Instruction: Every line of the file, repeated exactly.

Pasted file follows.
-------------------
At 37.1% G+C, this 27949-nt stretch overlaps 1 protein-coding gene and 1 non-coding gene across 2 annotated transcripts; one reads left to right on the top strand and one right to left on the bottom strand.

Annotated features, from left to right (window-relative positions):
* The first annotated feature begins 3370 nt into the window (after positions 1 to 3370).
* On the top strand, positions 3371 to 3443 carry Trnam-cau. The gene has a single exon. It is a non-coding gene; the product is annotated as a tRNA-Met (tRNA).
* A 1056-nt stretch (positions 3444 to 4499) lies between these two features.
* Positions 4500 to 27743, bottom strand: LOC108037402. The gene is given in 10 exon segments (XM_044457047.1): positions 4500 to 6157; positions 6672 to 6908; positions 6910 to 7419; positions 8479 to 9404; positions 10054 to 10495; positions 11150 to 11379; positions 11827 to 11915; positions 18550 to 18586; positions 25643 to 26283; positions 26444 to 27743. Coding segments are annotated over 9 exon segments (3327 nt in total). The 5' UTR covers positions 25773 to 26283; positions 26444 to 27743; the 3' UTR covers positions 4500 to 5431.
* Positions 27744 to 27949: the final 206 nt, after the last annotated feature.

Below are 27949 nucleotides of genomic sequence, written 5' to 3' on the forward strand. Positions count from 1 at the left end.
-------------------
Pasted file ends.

At 37.1% G+C, this 27949-nt stretch overlaps 1 protein-coding gene and 1 non-coding gene across 2 annotated transcripts; one reads left to right on the top strand and one right to left on the bottom strand.

Annotated features, from left to right (window-relative positions):
* The first annotated feature begins 3370 nt into the window (after positions 1 to 3370).
* On the top strand, positions 3371 to 3443 carry Trnam-cau. The gene has a single exon. It is a non-coding gene; the product is annotated as a tRNA-Met (tRNA).
* A 1056-nt stretch (positions 3444 to 4499) lies between these two features.
* Positions 4500 to 27743, bottom strand: LOC108037402. The gene is given in 10 exon segments (XM_044457047.1): positions 4500 to 6157; positions 6672 to 6908; positions 6910 to 7419; positions 8479 to 9404; positions 10054 to 10495; positions 11150 to 11379; positions 11827 to 11915; positions 18550 to 18586; positions 25643 to 26283; positions 26444 to 27743. Coding segments are annotated over 9 exon segments (3327 nt in total). The 5' UTR covers positions 25773 to 26283; positions 26444 to 27743; the 3' UTR covers positions 4500 to 5431.
* Positions 27744 to 27949: the final 206 nt, after the last annotated feature.

Below are 27949 nucleotides of genomic sequence, written 5' to 3' on the forward strand. Positions count from 1 at the left end.